The Woolworths “Fresh in our memories” Anzac Day fail a go-to example for Australian marketers to use when talking about social media stuff-ups.
Commentators were quick to mock Woolies for the very off-key, awkward plastering of Anzac Day with its ‘Fresh’ slogan, coupled with a tool that essentially wrote the parodies itself.
Jokes aside, there’s a very valuable lesson here for any brand who’s active in social media: know the risks. Think about how people will react. Understand what you need to do to stay within the law.
Risk by association
One angle to this saga was the question of whether Woolies had permission to use the word ‘Anzac’ at all. There’s actually a law, the Protection of Word Anzac Act 1920, which puts the Department of Veterans Affairs in charge of granting permission for ‘Anzac’ to be used by marketers.
Brands that really want to get involved could work around explicitly mentioning Anzac. Advertisers do this sort of thing all the time when rights are involved; in recent Super Bowl campaigns, companies that aren’t NFL sponsors have started referring to it as ‘The Big Game’.
But Anzac Day is a little bigger than any game and any marketer simply applying the same logic has sorely missed the point.
It’s not just a federal law that brands are testing, it’s common decency. And here’s why the Woolies story wasn’t really about them breaking the law. Ultimately, social media is a people’s court, and whether something is acceptable or not is determined by public opinion, retweets and online petitions.
The people have the power
The advent of social media has shifted the balance of power from brands towards consumers. As a digital marketer, I’ve been trumpeting the old “social media means letting go of control” cliché to clients for the best part of a decade.
Social media is a good thing for companies. It’s an opportunity, but it’s not without its risks. Companies need to understand that social media gives the power to individual voices to be amplified very loudly indeed. For well-intentioned activists, that’s a wonderful thing. For vicious trolls, it can mean the undoing of a company.
I’ve also noticed that there’s a difference between offending your target audience and offending wider sensibilities. Louie the Fly was trashed recently for posting in memoriam of Stephanie Scott, which he (well, Reckitt Benckiser) had to apologise for. But a look at Louie’s Facebook page shows the audience – anecdotally, at least – was happy the post was made in the first place.
The world is littered with brands and people that market very well to their specific audience, and are proudly indifferent to everyone else. American Apparel and Sports Illustrated are loudly scorned for their photos of scantily clad women, but their target market is still buying tights-as-pants and swimsuit issues.
And, even after all the apologies and retractions, Kyle Sandilands is still on the air.
When content jumps beyond your intended audience
But as Mr Sandilands (and his employers and advertisers) know, there’s a moment where your content steps outside your purview – a tipping point when something goes viral.
The spread of viral content can be traced like a real virus. Neither the Ice Bucket Challenge nor Gangnam Style took over the world as soon as they were created. They both had key moments where media outlets and celebrities with large followings got involved. Only then did they gather real momentum.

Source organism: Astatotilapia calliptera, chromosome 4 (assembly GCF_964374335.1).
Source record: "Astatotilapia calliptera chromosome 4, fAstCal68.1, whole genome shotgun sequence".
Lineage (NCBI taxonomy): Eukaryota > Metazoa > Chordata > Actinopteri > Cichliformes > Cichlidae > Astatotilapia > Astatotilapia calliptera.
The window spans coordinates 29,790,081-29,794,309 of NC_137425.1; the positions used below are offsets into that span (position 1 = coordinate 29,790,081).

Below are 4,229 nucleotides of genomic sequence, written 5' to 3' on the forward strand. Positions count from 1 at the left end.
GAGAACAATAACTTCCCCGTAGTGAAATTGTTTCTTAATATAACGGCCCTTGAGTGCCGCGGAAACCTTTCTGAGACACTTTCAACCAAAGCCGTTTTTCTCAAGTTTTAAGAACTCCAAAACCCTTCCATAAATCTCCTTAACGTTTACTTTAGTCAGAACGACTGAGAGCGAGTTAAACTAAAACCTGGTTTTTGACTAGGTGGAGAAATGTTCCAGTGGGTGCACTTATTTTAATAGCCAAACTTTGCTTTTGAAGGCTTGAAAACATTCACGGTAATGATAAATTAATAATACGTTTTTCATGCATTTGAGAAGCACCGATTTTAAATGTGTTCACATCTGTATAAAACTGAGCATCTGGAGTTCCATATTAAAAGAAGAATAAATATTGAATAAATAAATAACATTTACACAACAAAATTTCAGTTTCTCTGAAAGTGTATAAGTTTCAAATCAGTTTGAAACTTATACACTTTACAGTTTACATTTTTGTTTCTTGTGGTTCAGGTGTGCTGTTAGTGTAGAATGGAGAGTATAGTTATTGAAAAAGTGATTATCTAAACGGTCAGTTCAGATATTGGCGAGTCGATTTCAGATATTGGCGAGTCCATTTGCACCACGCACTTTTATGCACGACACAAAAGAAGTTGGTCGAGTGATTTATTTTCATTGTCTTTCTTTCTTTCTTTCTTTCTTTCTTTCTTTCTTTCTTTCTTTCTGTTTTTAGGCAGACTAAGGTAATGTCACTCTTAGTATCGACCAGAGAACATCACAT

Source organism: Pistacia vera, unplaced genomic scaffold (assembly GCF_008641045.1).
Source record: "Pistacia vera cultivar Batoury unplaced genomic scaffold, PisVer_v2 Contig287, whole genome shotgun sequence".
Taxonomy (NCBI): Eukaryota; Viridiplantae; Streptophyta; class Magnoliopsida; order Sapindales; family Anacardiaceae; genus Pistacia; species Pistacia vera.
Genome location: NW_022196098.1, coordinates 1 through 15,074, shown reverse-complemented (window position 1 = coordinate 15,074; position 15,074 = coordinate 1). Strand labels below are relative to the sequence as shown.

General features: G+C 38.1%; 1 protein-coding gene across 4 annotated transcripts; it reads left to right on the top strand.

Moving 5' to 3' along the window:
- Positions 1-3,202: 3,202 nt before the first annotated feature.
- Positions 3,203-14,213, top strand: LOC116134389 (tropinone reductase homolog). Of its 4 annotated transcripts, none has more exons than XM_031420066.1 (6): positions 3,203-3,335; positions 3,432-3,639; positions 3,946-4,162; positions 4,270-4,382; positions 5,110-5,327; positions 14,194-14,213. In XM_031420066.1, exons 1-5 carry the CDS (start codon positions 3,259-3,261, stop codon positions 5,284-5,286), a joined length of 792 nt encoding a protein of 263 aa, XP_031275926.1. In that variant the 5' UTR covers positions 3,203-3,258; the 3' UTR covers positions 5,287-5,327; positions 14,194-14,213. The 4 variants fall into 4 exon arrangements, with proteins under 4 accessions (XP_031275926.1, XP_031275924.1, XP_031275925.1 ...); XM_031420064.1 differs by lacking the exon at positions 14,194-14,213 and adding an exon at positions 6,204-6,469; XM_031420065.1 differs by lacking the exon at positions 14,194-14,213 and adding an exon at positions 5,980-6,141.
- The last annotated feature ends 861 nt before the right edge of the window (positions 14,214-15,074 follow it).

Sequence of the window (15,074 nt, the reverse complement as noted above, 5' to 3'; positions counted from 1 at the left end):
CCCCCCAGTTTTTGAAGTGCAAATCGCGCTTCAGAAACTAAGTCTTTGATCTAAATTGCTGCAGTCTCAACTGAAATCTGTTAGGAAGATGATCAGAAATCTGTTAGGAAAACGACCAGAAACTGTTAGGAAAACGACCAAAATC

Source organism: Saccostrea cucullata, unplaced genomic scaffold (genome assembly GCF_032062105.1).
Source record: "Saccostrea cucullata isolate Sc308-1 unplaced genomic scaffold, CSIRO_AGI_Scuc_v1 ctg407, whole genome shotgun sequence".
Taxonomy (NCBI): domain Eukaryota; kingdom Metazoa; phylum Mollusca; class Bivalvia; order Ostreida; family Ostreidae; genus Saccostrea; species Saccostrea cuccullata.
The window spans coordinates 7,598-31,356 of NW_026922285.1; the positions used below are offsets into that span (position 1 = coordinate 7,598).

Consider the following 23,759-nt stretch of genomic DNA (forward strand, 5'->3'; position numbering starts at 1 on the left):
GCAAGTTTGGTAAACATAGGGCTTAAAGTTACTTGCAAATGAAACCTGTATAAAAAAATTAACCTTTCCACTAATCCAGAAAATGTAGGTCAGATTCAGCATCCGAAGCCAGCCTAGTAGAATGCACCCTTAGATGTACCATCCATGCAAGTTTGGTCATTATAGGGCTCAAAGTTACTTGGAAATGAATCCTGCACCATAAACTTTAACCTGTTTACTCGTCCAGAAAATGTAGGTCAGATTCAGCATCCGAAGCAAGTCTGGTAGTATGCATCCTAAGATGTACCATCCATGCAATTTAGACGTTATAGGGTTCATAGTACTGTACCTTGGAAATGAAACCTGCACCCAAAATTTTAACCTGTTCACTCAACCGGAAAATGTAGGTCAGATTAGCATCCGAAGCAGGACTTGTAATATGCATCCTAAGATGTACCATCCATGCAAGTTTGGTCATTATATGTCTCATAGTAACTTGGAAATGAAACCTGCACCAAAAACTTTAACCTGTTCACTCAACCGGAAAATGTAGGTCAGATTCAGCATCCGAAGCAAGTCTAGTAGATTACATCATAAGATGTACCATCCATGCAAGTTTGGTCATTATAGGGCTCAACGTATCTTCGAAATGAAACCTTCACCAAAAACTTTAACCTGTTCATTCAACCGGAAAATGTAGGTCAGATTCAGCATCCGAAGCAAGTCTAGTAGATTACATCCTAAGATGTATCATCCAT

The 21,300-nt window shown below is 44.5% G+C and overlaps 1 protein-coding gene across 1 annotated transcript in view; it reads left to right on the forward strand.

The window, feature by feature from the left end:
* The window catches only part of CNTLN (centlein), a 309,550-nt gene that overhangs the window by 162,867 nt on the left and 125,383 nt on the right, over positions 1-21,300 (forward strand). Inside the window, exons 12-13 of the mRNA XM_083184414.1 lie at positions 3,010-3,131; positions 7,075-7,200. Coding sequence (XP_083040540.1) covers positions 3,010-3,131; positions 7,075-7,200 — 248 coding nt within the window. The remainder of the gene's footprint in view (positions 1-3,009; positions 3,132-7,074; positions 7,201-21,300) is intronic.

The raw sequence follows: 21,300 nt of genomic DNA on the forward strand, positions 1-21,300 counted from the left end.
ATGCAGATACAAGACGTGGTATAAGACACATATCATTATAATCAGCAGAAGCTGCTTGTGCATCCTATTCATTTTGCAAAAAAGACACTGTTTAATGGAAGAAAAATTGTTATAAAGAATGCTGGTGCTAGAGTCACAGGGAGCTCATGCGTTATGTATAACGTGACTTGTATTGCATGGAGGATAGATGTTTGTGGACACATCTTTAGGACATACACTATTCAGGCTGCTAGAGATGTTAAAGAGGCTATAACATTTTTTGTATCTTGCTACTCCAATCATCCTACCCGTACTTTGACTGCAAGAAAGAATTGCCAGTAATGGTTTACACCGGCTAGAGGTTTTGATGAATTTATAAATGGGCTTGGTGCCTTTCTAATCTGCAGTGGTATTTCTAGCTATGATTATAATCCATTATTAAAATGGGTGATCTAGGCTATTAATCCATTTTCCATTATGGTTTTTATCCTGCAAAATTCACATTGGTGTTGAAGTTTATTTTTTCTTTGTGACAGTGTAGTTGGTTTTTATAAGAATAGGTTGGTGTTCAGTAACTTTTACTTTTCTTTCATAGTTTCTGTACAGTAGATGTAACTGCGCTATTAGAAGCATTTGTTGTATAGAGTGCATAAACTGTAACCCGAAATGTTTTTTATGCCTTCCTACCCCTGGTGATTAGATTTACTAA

Social media users love jumping on a bandwagon. Unfortunately, all too often that means getting out their pitchforks. Once the squeaky wheels get that tipping point, their message is well-oiled and hurtling straight towards the inevitable knee-jerk press release.
We’ve seen this recently in Australia with the anti-halal movement, with at least one company bowing to the pressure and losing a lucrative client as a result.
Social media is inherently risky
It would be grossly misleading of me or any other digital marketer to suggest that social media is all opportunity and no risk. I’m sure plenty of self-appointed Social Media Expert Gurus™ have left this point out of their snake oil sales pitch.
My advice is simply to be prepared.
Before you post something, pre-empt how your audience is going to react. Think about the questions they will have and have your answers ready to go.
Before you invite user-generated content – let alone build a tool that will let people make it using your logo or imagery – think about how it could be used.
Before you launch a social media presence, document who is empowered to respond, and accountable to answer or approve anything. Know who you’ll escalate anything to that can’t be answered – or poses a risk to your brand or audience.
In all cases, embrace the opportunity of social media, but be aware of the risks and the speed at which things can go south.
The growing heap of hijacked campaigns bear testament to the fact that social media is incredibly unpredictable. Our challenge as digital marketers, content creators, and community managers, is to predict what’s likely, and plan for the worst.
Before you get involved, think about the very worst thing that could happen – however unlikely. For Anzac Day and other topical events, we’ve recently seen a few worst-case scenarios – although I’d say that the likelihood of people abusing a meme generator wasn’t incredibly far-fetched.
Should your brand be posting about Anzac Day? Only if you’ve weighed up the risk of the possible outcomes and you’re still happy to get involved.
Does your brand plan social around sensitive calendar dates? Let Quiip help you plan your content in 2018 with our FREE Social Media Strategy & Planning Guide.